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Item Numbering Within a Group

32,311 Expert Mod 16PB

People often ask how to reset their indices by year. That is to say, for instance, that they want a unique index for their item but the numbering sequence should reset for each year. This is just one example of numbering within a group. In this case the grouping factor is the year. In other cases it might be that the related Product Group may have a code (Abbreviation) that is used as part of the index for the product itself.

Outside of that a sequential number is required that is appended to the group ID, sometimes after a separator character like "_" or "-".

Table Layout (for example)

Expand|Select|Wrap|Line Numbers
  1. [tblProduct]
  2. ID        Text(10)      'Laid out as "{Year}_nnnnn" where nnnnn is a sequential number within the year


The approach to determine what the next index value should be would be to find the greatest value currently, split it up into its component parts, add one to the numeric sequence value, then reformulate the new value. We can do that easily in our heads but we need to get the code to do that for us reliably.

Assuming the table outlined above, not complicated as tables go, the following function procedure will return the next value from the table.

Expand|Select|Wrap|Line Numbers
  1. Public Function GetNextID() As String
  2.     Dim lngSeq As Long
  3.     Dim strWork As String
  5.     strWork = Replace("([ID] Like '%Y_*')", "%Y", Format(Date(), "yyyy")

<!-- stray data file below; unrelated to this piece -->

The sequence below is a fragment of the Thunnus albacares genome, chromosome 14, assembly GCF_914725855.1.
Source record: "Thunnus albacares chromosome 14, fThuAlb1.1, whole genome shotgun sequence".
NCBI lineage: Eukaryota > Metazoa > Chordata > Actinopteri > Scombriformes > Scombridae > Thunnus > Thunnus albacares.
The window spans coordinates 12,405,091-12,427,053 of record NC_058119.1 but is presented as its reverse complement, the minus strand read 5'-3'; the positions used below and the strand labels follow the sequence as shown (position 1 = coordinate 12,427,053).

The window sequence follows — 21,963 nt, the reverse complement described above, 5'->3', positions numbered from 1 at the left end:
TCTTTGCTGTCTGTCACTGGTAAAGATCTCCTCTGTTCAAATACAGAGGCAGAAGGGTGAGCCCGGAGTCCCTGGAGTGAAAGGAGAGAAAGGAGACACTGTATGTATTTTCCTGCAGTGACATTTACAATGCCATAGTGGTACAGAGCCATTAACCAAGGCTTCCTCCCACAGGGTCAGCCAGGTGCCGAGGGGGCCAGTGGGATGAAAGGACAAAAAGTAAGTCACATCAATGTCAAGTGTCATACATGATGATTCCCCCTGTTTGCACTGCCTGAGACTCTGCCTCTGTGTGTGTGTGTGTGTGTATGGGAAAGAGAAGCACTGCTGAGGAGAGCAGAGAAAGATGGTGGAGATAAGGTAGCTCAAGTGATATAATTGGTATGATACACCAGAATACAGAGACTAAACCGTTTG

6.     lngSeq = Val(Right(Nz(DMax(Expr:="[ID]", _
  7.                              , Domain:="[tblProduct]" _
  8.                              , Criteria:=strWork), String("0", 10)), 5)) + 1
  9.     strWork = Split(strWork, "'")(1)
  10.     GetNextID = Replace(strWork, "*", Format(lngSeq, "00000"))
  11. End Function

  1. Line #5 prepares a string which we'll use first as a filter, and then again later for setting up the return value.
  2. Lines #6 through #8 comprise a single, continued, line of VBA.
    • DMax() finds the last, if any, value of ID already used for that year.
    • Nz() handles nothing being found (Null value from DMax()) and replaces that with a string of ten zeroes.
    • Right() returns the rightmost five characters - IE. the sequence number part of the ID.
    • Val() converts that result back into numeric format from string.
      Notice the resultant value also has 1 added to it at the end.
  3. Line #9 extracts the actual pattern we used earlier from strWork.
  4. Line #10 sets the return value of the function by replacing the "*" from the pattern we matched earlier with the new sequence number.
The resultant value is what is required as the next ID value in the sequence.

This example uses the Date() function, formatted as a year, to illustrate the concept. As explained earlier, anything that you want can be used in its place. EG. If you had a FiscalYear() function, that returned a numeric value of the fiscal year, then the code would be as below :
Expand|Select|Wrap|Line Numbers
  1. Public Function GetNextID() As String
  2.     Dim lngSeq As Long
  3.     Dim strWork As String
  5.     strWork = Replace("([ID] Like '%Y_*')" _
  6.                     , "%Y", Format(FiscalYear(Date()), "0000")
  7.     lngSeq = Val(Right(Nz(DMax(Expr:="[ID]", _
  8.                              , Domain:="[tblProduct]" _
  9.                              , Criteria:=strWork), String("0", 10)), 5)) + 1
  10.     strWork = Split(strWork, "'")(1)
  11.     GetNextID = Replace(strWork, "*", Format(lngSeq, "00000"))
  12. End Function
Notice the only differences here are in line #5 where Date() is changed to FiscalYear(Date()) and the format string has been changed from "yyyy" to "0000" as we're now dealing with a simple numeric value rather than a date. The result is still a number displayed as a four-digit string. Also, due to the line length, I've broken it down into multiple lines, but that doesn't affect the logic in any way.
Dec 10 '15 #1
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